Strong leaders benefit from objective hindsight with a balanced consideration of current, and future environments. Then they need the courage to take action toward visionary goals.
During a recent panel discussion I watched to panelists get into a testy debate. Finally one of them turned to the other and told him to stop looking backward to claim threads of success and point fingers of blame. Instead, look forward and take action toward a fresh vision with goals for the future.
To this accusation, the other explained the past teaches us valuable lessons about what works and what doesn’t. He implicitly suggested his antagonist was reckless to proceed without understanding what went wrong and why.
Some leaders defensively support decisions, actions, beliefs and results despite clear evidence of shortfalls and/or unintended consequences. Other leaders hesitate to take action when the outcomes are unknown or unpredictable.
Alone, these perspectives are myopic, and often become obstacles to healthy discourse and collaborative solutions. Combined they can shape a vision for initiating adjusted action plans and chart a course for progress.
So on one hand we have a leadership style that discounts or ignores lessons from the past, only to proceed for the sake of trying to make “progress.”
On the other hand, we have leaders who believe past performances are accurate predictors of future outcomes despite new information, changing conditions and different environments.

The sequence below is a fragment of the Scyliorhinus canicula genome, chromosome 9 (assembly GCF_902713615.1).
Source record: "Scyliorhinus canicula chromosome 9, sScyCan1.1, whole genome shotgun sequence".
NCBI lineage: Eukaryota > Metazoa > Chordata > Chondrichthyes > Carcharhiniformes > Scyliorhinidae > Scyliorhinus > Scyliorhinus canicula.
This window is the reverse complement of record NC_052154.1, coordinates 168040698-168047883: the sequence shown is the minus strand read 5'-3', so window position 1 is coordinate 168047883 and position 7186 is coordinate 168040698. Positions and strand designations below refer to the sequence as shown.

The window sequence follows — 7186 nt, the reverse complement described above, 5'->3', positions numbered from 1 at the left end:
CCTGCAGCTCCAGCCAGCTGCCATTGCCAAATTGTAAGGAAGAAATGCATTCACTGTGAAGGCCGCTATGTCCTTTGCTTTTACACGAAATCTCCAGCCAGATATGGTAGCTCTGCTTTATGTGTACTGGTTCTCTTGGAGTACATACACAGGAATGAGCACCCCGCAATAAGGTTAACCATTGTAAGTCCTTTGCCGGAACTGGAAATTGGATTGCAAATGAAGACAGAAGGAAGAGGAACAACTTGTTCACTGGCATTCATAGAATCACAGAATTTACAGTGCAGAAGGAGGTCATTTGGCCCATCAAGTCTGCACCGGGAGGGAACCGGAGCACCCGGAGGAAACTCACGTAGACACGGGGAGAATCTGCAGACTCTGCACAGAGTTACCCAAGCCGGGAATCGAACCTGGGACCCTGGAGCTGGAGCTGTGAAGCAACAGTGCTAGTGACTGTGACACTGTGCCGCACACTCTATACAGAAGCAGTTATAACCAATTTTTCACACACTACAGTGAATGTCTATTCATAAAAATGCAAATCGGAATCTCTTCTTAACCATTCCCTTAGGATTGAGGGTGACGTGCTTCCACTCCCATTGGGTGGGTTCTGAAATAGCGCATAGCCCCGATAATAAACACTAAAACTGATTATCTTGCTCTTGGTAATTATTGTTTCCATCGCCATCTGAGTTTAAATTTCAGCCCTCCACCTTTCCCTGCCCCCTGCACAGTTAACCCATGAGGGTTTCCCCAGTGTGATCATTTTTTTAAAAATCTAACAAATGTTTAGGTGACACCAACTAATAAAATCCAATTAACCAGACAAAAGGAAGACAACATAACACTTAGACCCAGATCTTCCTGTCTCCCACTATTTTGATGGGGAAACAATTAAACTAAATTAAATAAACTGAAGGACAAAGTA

The collision of these two approaches leads to gridlock. Does this sound familiar?
The current political climate is replete with examples of these contrarian positions. Ideology, it seems, prevents some leaders from objective, humble and realistic reflection. Other leaders struggle to embrace and pursue the art of the possible.
Great Leaders must humbly acknowledge successes as well as failures; compromise to establish shared goals; then collaborate on solutions using best practices based on collective experiences and wisdom.
The same principles hold true for business leaders. If a leader considers only one perspective, he or she limits his or her options. Instead a leader should be acutely objective and open-minded to data, results, mistakes and best practices — even when these challenge self-imposed convention and beliefs.
Here are some obvious or not-so-obvious collaborative leadership tips:
Monday-morning quarterbacks consider progress to date by analyzing and/or criticizing decisions, actions and results from Sunday’s game with no plan to proceed. Passive leaders find progress in maintaining the status quo to sustain levels of comfort and predictability.
Maverick leaders view progress as the frontier to be fearlessly (recklessly?) pursued without deference to considered experience.
Strong leaders, however, realize progress is a continuum. They objectively reflect on performances and outcomes.
They critically consider and integrate best-practices with current conditions. Then, with visionary discipline, they put plans into action, measure results, adjust accordingly, and drive toward results.